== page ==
The search for solving Chicago office problems can’t stop with Google.
Local players are lucid about the significant impact of the tech giant’s purchase and renovation of the James Thompson Center to occupy the entire building.
It’s a huge win for the city’s struggling office market, but too soon to know if the deal has done anything more than rally local excitement. Brokers and developers still expect tech companies to pull back over the next year as Google renovates its 1.2 million square foot complex ahead of its move in 2026.
Even Mike Reschke, the developer behind the deal that will spearhead the renovations, feels the tech sector’s short-term needs are dwindling.
“The tech world has slowed down their hiring a bit,” Reschke said. “At least for the next 12 months. »
Tech companies had been among the few bright spots during the pandemic for office owners. This is changing rapidly across the country as the stock market downturn has hit tech the hardest. Both Meta and Amazon walked away from planned expansions in New York, Netflix paid $80 million to exit some of its leases, and Twitter dropped a new lease in Oakland, Calif.
Chicago tech startups are even more cautious. Most have turned to remote work and are unlikely to sign leases before their business matures.
“We used to have a lot of growth from startups,” said Lisa Davidson, broker at Savills. “Now it’s the startup community that takes up less space. They are careful with their dollars for obvious reasons. They’ve embraced working from home probably more than anything. »
The Chicago owners are focusing on other prospects, including financial and legal firms, as well as life sciences companies.
But even some in these sectors are shrinking space, so there’s more pain ahead for homeowners. Chicagoans have followed the average pace of returning to the office. Data from Kastle Systems shows that employee card swipes account for just 43% of full occupancy for the week of July 18. Still, the 10 cities he tracked averaged nearly 45% in the same week.
Davidson works with tenants who are considering early termination by reducing square footage. By extending leases into smaller spaces, tenants can avoid costly early termination fees.
“I don’t think they’ve seen the worst of the market hit yet,” Davidson said.
Last month, the difficulty of finding an anchor tenant likely contributed to Tishman Speyer abandoning plans to redevelop 850 West Washington Boulevard into Fulton Market offices.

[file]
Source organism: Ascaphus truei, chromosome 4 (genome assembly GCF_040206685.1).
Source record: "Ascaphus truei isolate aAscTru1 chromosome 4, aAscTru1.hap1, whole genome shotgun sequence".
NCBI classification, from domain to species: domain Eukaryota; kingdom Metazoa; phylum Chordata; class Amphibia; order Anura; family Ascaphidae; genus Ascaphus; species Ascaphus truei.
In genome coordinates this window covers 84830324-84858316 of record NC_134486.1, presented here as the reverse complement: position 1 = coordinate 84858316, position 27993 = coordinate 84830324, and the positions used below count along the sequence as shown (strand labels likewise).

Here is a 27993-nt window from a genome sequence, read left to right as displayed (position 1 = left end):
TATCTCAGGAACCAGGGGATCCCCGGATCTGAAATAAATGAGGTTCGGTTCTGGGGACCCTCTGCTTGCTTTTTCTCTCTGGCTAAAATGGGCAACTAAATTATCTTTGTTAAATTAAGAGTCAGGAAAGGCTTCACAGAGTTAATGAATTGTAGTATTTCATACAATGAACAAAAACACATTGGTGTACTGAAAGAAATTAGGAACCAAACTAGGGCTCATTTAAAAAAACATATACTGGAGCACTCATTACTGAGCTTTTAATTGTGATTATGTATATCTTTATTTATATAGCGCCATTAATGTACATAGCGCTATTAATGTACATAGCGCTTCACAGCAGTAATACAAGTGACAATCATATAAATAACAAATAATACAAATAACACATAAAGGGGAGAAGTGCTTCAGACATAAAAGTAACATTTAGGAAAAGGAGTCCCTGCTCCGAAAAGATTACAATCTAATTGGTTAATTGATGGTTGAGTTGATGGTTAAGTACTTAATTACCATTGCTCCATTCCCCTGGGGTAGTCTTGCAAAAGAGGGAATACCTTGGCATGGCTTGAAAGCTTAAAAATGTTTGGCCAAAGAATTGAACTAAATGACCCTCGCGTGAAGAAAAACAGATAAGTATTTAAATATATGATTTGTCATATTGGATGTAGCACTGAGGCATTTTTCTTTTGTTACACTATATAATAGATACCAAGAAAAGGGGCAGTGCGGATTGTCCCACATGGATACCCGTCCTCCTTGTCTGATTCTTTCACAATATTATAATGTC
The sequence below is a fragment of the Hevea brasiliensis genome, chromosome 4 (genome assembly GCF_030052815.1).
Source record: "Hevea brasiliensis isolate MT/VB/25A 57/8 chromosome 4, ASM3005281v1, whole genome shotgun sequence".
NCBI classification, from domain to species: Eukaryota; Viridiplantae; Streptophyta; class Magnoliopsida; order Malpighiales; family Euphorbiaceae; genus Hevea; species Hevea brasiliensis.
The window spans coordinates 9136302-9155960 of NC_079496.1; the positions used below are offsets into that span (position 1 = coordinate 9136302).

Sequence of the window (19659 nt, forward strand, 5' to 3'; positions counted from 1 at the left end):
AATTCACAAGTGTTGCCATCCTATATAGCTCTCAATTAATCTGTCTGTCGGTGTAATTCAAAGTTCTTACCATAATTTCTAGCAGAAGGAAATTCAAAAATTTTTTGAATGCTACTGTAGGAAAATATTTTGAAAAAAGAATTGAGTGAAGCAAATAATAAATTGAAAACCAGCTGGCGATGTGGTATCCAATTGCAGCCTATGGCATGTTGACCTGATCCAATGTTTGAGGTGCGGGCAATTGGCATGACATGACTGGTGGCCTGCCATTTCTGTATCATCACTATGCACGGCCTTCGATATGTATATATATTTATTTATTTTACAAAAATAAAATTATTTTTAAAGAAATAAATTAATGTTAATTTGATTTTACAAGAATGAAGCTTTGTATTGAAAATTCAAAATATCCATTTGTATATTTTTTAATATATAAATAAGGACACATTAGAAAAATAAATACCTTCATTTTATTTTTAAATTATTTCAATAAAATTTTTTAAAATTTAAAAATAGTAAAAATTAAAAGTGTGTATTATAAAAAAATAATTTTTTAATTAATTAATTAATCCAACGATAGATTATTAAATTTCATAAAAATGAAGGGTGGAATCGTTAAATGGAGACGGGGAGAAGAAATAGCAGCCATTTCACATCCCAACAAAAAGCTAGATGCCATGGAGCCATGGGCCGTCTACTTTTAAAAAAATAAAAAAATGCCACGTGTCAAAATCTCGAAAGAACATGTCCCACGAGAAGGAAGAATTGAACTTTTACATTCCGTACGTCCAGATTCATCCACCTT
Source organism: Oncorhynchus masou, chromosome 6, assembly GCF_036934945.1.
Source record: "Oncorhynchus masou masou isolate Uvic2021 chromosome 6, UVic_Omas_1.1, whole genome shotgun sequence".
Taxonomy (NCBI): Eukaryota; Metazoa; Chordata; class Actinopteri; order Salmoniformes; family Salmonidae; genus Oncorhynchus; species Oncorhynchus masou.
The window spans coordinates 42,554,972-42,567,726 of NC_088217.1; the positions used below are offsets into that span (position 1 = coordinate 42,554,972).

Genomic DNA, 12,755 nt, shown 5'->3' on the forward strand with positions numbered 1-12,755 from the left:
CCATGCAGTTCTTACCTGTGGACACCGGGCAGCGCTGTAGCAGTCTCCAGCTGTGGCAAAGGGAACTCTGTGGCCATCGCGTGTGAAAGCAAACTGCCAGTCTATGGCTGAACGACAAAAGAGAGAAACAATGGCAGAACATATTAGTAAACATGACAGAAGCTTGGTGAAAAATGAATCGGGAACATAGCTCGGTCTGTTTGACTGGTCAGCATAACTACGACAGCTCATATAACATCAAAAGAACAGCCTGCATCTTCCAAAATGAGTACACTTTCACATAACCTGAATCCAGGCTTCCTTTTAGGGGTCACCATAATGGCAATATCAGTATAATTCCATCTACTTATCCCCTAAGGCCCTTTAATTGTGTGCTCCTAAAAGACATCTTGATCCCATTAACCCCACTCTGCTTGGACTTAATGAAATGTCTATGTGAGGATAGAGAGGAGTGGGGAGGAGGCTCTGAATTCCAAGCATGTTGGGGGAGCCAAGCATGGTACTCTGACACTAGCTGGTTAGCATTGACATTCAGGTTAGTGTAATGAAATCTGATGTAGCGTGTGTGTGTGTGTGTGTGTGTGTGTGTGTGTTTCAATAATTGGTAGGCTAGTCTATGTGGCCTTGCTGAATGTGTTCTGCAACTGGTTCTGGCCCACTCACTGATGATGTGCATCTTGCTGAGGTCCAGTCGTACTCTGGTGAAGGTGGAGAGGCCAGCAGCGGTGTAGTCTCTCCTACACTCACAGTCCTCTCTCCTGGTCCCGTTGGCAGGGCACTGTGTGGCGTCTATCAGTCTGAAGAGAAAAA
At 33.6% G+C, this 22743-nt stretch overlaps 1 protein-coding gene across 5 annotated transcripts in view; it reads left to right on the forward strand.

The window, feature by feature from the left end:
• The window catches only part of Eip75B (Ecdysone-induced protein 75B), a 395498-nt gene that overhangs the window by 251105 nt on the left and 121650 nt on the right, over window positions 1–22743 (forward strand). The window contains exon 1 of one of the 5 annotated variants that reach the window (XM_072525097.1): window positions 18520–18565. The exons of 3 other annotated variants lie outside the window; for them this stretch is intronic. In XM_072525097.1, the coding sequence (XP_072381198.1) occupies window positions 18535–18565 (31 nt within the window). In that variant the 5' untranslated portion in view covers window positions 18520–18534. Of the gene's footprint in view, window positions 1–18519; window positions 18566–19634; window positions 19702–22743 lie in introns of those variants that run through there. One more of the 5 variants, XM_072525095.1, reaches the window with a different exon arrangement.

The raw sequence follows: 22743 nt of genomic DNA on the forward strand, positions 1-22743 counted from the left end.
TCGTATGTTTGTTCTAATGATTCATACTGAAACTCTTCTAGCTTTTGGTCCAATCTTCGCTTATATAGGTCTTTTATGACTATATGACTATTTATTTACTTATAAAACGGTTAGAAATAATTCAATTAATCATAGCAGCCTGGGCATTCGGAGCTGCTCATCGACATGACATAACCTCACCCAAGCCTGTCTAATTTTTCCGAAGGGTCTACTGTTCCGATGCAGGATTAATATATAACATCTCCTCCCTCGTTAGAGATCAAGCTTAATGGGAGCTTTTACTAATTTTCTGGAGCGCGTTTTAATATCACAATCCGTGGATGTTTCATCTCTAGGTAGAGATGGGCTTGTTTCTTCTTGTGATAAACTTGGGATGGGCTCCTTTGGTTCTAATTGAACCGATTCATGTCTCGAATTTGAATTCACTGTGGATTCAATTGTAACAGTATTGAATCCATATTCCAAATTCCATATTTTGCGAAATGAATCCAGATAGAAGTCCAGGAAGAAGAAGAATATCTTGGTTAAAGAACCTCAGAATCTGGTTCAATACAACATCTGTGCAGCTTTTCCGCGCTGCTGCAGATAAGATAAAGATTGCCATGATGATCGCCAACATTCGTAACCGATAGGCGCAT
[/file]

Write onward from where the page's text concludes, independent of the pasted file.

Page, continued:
It was not a referendum on the entire office market, however, said Alex Najem, CEO of developer Fulton Street Cos., but rather perhaps a miscalculated use of the property. “It’s a residential site in the opinion of almost everyone. »
He is one of the few bulls on office assets as the tech pullback on real estate stands no chance of deterring his ambitious plans.
“Tech tenants are always a plan B for me,” Najem said.
He opted out of competing for Google in one of its development projects in the booming office district of Fulton Market when rumors spread that he was looking for more space in Chicago. Instead, he locked in a lease with Norton Rose Fulbright, the neighborhood’s first deal with a law firm.
“We said, ‘Forget Google,’ and we went with a sure thing,” Najem said.
His company is in talks with tenants from other industries that will allow its planned 530,000 square foot development at 917 West Fulton Market Street to open this year.
“The technology isn’t doing much for the Fulton Market area, especially for new construction,” said Evan Djikas, a longtime desktop broker at Colliers Chicago who recently joined Hertz Investment Group. “You see a lot of new industries coming in there. »
Google’s move to the Thompson Center in the Central Loop also creates a hole in a Fulton Market building with lab capacity. The company was considering a 200,000 square foot lease in the 425,000 square foot Trammell Crow development at 400 North Aberdeen Street. However, he is no longer moving forward with those plans, a person familiar with his plans said.
While it’s a loss for Trammell, who declined to comment, it’s good news for real estate players working to expand the life sciences sector in the US. side interior. Some worried that Google’s search for more space may have further reduced Chicago’s limited potential inventory of lab space, forcing tenants to explore other cities.
Yet the broader economic downturn is leaving tech startups thirsty due to a drying well of venture capital. It also hits the life sciences sector, where real estate growth depends on private equity investments.
“I made a bet to go in the direction of life sciences,” said Mark Goodman, whose eponymous development company paid nearly $16 million for a Fulton Market site where he is planning a lab. of 500,000 square feet. “But I’m going to be constrained by the same market factors that I don’t control. There are reasonable prospects for the life sciences market in Chicago. But leasing has yet to happen in a meaningful way that makes capital comfortable. »